Producing an ecological health report card, is an important part of understanding how nature is fairing as the human footprint continues to colonise every aspect of the natural world.
These are the facts, the realities that must be addressed:
1. The ecological foundation, upon which our society and economy are built, is being eroded away.
2. There has been a collapse in the population and distribution of many species of insects, birds, mammals, reptiles and amphibians.
To get a snapshot in time can be a starting block on which to build a more complete picture. An overview of the health of Munibung Hill habitat must be one of the criteria. If we take the condition of Munibung Hill in the early 1800s as our baseline:
- what species have been lost?
- what species remain?
- of those species remaining what is their outlook? In terms of …
- Habitat security
- Safety from feral animals and invasive plants?
- Human encroachment?
With each passing generation, a new normal seems to be accepted. The troubling thing about this way of thinking, is that any decline or eroding of the baseline population and habitat integrity can be rationalized or justified within a human context and considered okay. That is, until it’s not oaky. And then those same people who watch – or didn’t watch – the decline, look to someone to blame for the new normal which they now deem to be unacceptable i.e. air pollution from the burning of fossil fuels is a typical example, rivers running dry as with the Murray-Darling Basin, polluted oceans from massive amounts of plastic, is another case in point.
As the song goes: Every generation blames the one before.
As each generation blames those from earlier generations, the new normal allows for a continuation, albeit at a lesser scale (one would hope) of the earth damaging behaviour. By kicking the blame down the road, they number of issues and their severity compound and accumulate. The cumulative effect of this has meant that we never really get to the crux of the problems facing us. We skirt around the edges, tweeking here and there, but not making the deep cuts, the fundamental changes that will drive down emissions, in the case of the climate crisis.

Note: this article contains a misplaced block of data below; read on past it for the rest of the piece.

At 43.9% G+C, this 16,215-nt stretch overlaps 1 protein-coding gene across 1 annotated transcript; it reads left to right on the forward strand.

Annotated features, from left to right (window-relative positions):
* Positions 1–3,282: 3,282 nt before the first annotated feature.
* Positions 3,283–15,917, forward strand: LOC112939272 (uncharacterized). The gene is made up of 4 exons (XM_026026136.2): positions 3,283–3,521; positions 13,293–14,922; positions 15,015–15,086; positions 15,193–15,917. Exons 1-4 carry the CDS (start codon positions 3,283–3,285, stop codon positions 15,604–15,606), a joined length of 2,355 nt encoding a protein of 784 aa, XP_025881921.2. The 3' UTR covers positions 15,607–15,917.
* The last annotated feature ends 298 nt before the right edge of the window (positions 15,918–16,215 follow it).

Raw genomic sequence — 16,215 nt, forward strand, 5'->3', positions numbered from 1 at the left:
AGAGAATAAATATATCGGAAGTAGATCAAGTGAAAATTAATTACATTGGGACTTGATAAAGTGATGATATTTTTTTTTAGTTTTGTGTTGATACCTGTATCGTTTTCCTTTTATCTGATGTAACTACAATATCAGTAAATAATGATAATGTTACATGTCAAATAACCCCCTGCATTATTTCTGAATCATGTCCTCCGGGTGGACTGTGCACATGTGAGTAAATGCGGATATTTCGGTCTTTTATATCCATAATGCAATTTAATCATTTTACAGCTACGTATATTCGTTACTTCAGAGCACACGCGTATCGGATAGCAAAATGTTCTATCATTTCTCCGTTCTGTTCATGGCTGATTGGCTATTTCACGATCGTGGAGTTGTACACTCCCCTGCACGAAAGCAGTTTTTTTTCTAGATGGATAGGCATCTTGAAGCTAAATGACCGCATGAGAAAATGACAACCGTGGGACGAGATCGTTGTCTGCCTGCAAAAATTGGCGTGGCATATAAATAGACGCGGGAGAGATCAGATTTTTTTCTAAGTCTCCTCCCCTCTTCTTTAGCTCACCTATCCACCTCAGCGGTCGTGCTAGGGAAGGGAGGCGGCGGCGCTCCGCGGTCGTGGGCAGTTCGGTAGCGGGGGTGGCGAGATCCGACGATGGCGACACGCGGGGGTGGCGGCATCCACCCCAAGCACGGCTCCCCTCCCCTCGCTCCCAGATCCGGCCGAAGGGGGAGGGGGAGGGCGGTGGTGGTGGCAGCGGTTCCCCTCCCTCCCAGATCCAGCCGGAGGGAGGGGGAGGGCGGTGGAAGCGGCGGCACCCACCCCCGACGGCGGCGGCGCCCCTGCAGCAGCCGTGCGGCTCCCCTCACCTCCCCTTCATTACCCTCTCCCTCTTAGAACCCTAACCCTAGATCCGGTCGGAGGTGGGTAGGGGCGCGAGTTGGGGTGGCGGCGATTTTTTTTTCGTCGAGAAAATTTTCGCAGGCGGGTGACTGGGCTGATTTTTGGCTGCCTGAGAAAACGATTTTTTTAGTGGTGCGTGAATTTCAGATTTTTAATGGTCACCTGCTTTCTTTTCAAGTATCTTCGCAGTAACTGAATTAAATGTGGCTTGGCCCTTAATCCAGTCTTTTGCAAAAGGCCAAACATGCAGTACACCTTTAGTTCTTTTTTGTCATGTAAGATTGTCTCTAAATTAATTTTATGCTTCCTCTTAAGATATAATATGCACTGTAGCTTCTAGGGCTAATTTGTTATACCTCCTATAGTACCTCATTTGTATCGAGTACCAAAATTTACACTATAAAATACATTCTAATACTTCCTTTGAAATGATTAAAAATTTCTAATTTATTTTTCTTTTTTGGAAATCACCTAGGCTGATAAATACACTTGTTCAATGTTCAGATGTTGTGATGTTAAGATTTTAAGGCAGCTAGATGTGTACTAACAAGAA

For Munibung Hill, we need to ensure that what remains is not subject to further decline.
With the implementation of the Management Plan there is the opportunity to claw back some of what has been lost. Over time, let’s hope that regeneration is able to repair much of the damage done in earlier times. At least in respect of vegetation. It will take much longer to correct the situation for native animals species that has become locally extinct
The Fivefold Vision provides us with a template for understanding what needs to be done. How Munibung Hill needs to assessed as a whole vibrant living entity, considered in terms of reliance one with another, acknowledging that nested ecology places humans within the totality of the Munibung Hill community.
For the most part, the human component must be seen as visitor, while the existing native plant and animal species must be considered full-time residents, whose homes and ways of life must be taken as the norm, the baseline, the non-negotiable given, not to be traded away.
This will by necessity mean reducing the incidence of invasive plant and animal species. The feral predators of the introduced kind such as roaming domestic cats needs to be reduced to the maximum extent possible.
Fitzroy Basin Ecosystem Health Index Report Card ... https://riverhealth.org.au/report_card/ehi/
Eco Health Report Cards – USA … https://ecoreportcard.org/report-cards/chesapeake-bay/publications/
NSW Biodiversity Outlook Report … https://www.environment.nsw.gov.au/-/media/OEH/Corporate-Site/Documents/Animals-and-plants/Biodiversity/Biodiversity-Indicator-Program/biodiversity-outlook-report-first-assessment-200621.pdf